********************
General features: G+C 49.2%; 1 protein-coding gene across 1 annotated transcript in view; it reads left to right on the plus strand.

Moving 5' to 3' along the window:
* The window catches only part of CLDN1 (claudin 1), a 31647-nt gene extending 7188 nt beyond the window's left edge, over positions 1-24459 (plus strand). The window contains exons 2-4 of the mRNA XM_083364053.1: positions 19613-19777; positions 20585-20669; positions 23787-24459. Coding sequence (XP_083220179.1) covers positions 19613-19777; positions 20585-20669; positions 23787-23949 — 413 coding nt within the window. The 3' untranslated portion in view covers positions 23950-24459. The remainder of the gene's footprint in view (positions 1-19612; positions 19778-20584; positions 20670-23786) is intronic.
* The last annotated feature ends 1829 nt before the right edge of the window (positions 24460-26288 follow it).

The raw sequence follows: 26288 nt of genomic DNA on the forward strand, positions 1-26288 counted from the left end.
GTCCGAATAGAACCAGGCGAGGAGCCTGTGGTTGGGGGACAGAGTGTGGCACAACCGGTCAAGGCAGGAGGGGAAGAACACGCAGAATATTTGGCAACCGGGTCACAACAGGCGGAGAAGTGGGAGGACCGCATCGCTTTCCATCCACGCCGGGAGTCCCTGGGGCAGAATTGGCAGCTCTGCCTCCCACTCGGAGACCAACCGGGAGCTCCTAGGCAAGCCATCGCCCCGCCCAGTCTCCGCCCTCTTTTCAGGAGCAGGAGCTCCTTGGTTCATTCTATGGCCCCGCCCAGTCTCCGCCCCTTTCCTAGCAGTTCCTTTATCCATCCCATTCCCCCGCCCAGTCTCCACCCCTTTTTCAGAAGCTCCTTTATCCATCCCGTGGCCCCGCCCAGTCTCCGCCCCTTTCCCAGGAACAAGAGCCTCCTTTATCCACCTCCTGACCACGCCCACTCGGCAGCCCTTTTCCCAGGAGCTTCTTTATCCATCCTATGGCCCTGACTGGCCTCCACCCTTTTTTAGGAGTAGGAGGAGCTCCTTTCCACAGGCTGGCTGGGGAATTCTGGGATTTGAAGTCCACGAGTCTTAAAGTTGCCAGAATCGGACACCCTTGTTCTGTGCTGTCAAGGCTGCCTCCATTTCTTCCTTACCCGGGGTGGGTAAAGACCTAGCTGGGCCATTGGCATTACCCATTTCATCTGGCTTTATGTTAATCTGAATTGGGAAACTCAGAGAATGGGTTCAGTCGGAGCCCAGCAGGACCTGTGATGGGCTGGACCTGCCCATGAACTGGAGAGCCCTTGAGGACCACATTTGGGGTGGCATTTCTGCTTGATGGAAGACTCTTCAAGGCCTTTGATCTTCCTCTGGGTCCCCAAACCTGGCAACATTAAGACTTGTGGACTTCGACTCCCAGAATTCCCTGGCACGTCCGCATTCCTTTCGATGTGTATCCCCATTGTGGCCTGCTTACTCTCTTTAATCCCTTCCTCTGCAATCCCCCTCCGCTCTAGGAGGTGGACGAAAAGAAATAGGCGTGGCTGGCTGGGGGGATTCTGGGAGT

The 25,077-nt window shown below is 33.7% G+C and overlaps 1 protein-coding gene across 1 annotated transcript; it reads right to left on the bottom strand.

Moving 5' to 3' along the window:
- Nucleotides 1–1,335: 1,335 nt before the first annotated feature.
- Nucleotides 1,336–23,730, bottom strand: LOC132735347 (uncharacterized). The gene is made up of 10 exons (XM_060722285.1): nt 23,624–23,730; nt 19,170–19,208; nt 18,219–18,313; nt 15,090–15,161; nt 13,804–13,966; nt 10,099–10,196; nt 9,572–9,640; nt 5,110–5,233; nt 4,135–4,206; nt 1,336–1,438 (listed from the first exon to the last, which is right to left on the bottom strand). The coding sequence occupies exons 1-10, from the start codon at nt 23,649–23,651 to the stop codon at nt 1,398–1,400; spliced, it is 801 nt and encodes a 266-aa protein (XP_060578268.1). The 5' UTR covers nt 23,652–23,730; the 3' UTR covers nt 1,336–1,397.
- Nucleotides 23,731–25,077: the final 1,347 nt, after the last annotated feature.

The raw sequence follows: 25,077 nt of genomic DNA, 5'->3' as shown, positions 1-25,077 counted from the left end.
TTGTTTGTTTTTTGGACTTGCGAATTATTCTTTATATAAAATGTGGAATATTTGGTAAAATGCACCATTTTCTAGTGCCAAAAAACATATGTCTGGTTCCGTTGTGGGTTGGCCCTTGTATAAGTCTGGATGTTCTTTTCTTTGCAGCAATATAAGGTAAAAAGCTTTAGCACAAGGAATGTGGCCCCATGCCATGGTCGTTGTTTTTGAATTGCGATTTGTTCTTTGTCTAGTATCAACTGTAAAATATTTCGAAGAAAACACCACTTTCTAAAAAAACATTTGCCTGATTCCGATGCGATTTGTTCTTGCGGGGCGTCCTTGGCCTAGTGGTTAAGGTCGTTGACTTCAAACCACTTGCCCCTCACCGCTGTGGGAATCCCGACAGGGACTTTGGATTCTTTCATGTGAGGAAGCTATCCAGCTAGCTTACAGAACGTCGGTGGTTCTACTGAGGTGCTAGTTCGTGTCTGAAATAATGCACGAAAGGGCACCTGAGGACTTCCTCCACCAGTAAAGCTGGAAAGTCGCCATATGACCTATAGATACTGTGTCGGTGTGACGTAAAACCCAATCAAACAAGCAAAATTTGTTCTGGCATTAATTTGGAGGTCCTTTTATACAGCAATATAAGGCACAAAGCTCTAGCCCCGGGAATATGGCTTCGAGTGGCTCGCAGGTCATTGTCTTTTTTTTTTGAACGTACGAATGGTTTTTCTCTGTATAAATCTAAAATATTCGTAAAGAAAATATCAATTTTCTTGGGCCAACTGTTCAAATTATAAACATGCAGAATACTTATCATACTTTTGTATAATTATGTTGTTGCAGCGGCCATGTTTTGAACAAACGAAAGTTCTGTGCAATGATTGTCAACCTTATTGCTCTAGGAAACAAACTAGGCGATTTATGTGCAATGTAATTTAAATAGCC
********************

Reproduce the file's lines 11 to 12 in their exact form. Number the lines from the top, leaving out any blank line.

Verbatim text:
- Nucleotides 23,731–25,077: the final 1,347 nt, after the last annotated feature.

The raw sequence follows: 25,077 nt of genomic DNA, 5'->3' as shown, positions 1-25,077 counted from the left end.